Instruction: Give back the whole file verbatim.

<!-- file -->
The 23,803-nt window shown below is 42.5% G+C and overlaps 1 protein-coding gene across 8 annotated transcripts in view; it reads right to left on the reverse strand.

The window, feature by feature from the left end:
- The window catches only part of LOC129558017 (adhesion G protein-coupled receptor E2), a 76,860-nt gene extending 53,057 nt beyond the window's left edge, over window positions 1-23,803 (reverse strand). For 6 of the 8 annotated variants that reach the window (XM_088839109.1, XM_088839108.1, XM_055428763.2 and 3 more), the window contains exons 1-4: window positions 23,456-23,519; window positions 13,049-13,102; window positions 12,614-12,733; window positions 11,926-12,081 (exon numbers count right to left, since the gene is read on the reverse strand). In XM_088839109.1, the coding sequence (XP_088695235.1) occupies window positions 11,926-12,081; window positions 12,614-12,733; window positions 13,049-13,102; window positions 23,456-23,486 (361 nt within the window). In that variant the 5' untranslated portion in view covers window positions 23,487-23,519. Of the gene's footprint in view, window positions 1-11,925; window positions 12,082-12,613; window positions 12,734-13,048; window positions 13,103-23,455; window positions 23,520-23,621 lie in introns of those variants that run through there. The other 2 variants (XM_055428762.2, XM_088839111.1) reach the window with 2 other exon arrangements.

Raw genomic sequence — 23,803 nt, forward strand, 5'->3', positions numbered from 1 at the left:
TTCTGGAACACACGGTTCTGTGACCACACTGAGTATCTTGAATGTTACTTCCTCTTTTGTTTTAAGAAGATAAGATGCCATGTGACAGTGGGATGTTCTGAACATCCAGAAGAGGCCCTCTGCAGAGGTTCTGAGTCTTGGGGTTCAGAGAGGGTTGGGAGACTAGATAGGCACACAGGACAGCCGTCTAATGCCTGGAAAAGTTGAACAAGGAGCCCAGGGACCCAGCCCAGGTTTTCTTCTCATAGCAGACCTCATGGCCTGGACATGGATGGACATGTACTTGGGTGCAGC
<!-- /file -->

The 23,803-nt window shown below is 42.5% G+C and overlaps 1 protein-coding gene across 8 annotated transcripts in view; it reads right to left on the reverse strand.

The window, feature by feature from the left end:
- The window catches only part of LOC129558017 (adhesion G protein-coupled receptor E2), a 76,860-nt gene extending 53,057 nt beyond the window's left edge, over window positions 1-23,803 (reverse strand). For 6 of the 8 annotated variants that reach the window (XM_088839109.1, XM_088839108.1, XM_055428763.2 and 3 more), the window contains exons 1-4: window positions 23,456-23,519; window positions 13,049-13,102; window positions 12,614-12,733; window positions 11,926-12,081 (exon numbers count right to left, since the gene is read on the reverse strand). In XM_088839109.1, the coding sequence (XP_088695235.1) occupies window positions 11,926-12,081; window positions 12,614-12,733; window positions 13,049-13,102; window positions 23,456-23,486 (361 nt within the window). In that variant the 5' untranslated portion in view covers window positions 23,487-23,519. Of the gene's footprint in view, window positions 1-11,925; window positions 12,082-12,613; window positions 12,734-13,048; window positions 13,103-23,455; window positions 23,520-23,621 lie in introns of those variants that run through there. The other 2 variants (XM_055428762.2, XM_088839111.1) reach the window with 2 other exon arrangements.

Raw genomic sequence — 23,803 nt, forward strand, 5'->3', positions numbered from 1 at the left:
TTCTGGAACACACGGTTCTGTGACCACACTGAGTATCTTGAATGTTACTTCCTCTTTTGTTTTAAGAAGATAAGATGCCATGTGACAGTGGGATGTTCTGAACATCCAGAAGAGGCCCTCTGCAGAGGTTCTGAGTCTTGGGGTTCAGAGAGGGTTGGGAGACTAGATAGGCACACAGGACAGCCGTCTAATGCCTGGAAAAGTTGAACAAGGAGCCCAGGGACCCAGCCCAGGTTTTCTTCTCATAGCAGACCTCATGGCCTGGACATGGATGGACATGTACTTGGGTGCAGC